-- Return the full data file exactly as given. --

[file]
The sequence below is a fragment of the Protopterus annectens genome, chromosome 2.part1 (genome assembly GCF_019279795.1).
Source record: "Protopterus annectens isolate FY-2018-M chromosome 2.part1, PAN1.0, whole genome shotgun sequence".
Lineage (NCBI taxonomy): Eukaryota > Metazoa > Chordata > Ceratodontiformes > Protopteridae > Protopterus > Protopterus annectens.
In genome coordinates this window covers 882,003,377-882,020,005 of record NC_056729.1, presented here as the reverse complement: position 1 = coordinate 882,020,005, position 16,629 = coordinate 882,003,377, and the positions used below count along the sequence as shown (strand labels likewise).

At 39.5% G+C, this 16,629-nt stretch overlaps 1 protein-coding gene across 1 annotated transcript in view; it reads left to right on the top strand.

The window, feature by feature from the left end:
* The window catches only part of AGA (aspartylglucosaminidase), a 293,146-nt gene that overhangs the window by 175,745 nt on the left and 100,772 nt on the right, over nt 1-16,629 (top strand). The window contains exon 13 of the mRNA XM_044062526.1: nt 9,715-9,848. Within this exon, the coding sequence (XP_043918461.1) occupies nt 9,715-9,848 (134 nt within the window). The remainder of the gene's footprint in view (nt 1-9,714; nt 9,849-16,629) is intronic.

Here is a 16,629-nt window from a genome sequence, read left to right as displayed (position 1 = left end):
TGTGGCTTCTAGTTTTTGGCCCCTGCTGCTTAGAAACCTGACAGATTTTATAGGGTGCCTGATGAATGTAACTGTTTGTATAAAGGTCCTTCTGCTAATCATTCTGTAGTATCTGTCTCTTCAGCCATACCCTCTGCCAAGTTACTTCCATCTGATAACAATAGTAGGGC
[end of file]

The sequence below is a fragment of the Protopterus annectens genome, chromosome 2.part1 (genome assembly GCF_019279795.1).
Source record: "Protopterus annectens isolate FY-2018-M chromosome 2.part1, PAN1.0, whole genome shotgun sequence".
Lineage (NCBI taxonomy): Eukaryota > Metazoa > Chordata > Ceratodontiformes > Protopteridae > Protopterus > Protopterus annectens.
In genome coordinates this window covers 882,003,377-882,020,005 of record NC_056729.1, presented here as the reverse complement: position 1 = coordinate 882,020,005, position 16,629 = coordinate 882,003,377, and the positions used below count along the sequence as shown (strand labels likewise).

At 39.5% G+C, this 16,629-nt stretch overlaps 1 protein-coding gene across 1 annotated transcript in view; it reads left to right on the top strand.

The window, feature by feature from the left end:
* The window catches only part of AGA (aspartylglucosaminidase), a 293,146-nt gene that overhangs the window by 175,745 nt on the left and 100,772 nt on the right, over nt 1-16,629 (top strand). The window contains exon 13 of the mRNA XM_044062526.1: nt 9,715-9,848. Within this exon, the coding sequence (XP_043918461.1) occupies nt 9,715-9,848 (134 nt within the window). The remainder of the gene's footprint in view (nt 1-9,714; nt 9,849-16,629) is intronic.

Here is a 16,629-nt window from a genome sequence, read left to right as displayed (position 1 = left end):
TGTGGCTTCTAGTTTTTGGCCCCTGCTGCTTAGAAACCTGACAGATTTTATAGGGTGCCTGATGAATGTAACTGTTTGTATAAAGGTCCTTCTGCTAATCATTCTGTAGTATCTGTCTCTTCAGCCATACCCTCTGCCAAGTTACTTCCATCTGATAACAATAGTAGGGC